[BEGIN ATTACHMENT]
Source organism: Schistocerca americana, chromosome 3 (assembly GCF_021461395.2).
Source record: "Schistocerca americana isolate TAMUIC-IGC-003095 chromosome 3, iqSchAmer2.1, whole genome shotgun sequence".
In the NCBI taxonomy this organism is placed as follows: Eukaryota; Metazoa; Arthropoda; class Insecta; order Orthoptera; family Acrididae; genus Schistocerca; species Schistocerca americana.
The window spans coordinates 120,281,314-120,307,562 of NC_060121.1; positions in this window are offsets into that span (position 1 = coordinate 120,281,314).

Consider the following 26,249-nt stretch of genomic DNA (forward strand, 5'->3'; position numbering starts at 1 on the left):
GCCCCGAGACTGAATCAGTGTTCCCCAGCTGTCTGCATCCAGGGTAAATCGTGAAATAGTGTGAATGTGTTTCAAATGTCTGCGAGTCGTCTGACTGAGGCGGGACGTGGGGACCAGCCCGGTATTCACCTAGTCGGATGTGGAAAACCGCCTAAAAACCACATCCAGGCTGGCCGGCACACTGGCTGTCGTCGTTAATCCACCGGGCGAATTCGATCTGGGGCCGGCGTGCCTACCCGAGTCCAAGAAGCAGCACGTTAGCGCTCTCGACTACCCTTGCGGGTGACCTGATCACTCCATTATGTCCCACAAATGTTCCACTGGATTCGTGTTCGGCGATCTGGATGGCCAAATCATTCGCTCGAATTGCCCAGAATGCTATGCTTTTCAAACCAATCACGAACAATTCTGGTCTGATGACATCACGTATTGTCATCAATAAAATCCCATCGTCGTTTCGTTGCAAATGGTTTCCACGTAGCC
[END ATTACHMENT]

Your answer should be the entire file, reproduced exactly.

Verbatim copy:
Source organism: Schistocerca americana, chromosome 3 (assembly GCF_021461395.2).
Source record: "Schistocerca americana isolate TAMUIC-IGC-003095 chromosome 3, iqSchAmer2.1, whole genome shotgun sequence".
In the NCBI taxonomy this organism is placed as follows: Eukaryota; Metazoa; Arthropoda; class Insecta; order Orthoptera; family Acrididae; genus Schistocerca; species Schistocerca americana.
The window spans coordinates 120,281,314-120,307,562 of NC_060121.1; positions in this window are offsets into that span (position 1 = coordinate 120,281,314).

Consider the following 26,249-nt stretch of genomic DNA (forward strand, 5'->3'; position numbering starts at 1 on the left):
GCCCCGAGACTGAATCAGTGTTCCCCAGCTGTCTGCATCCAGGGTAAATCGTGAAATAGTGTGAATGTGTTTCAAATGTCTGCGAGTCGTCTGACTGAGGCGGGACGTGGGGACCAGCCCGGTATTCACCTAGTCGGATGTGGAAAACCGCCTAAAAACCACATCCAGGCTGGCCGGCACACTGGCTGTCGTCGTTAATCCACCGGGCGAATTCGATCTGGGGCCGGCGTGCCTACCCGAGTCCAAGAAGCAGCACGTTAGCGCTCTCGACTACCCTTGCGGGTGACCTGATCACTCCATTATGTCCCACAAATGTTCCACTGGATTCGTGTTCGGCGATCTGGATGGCCAAATCATTCGCTCGAATTGCCCAGAATGCTATGCTTTTCAAACCAATCACGAACAATTCTGGTCTGATGACATCACGTATTGTCATCAATAAAATCCCATCGTCGTTTCGTTGCAAATGGTTTCCACGTAGCC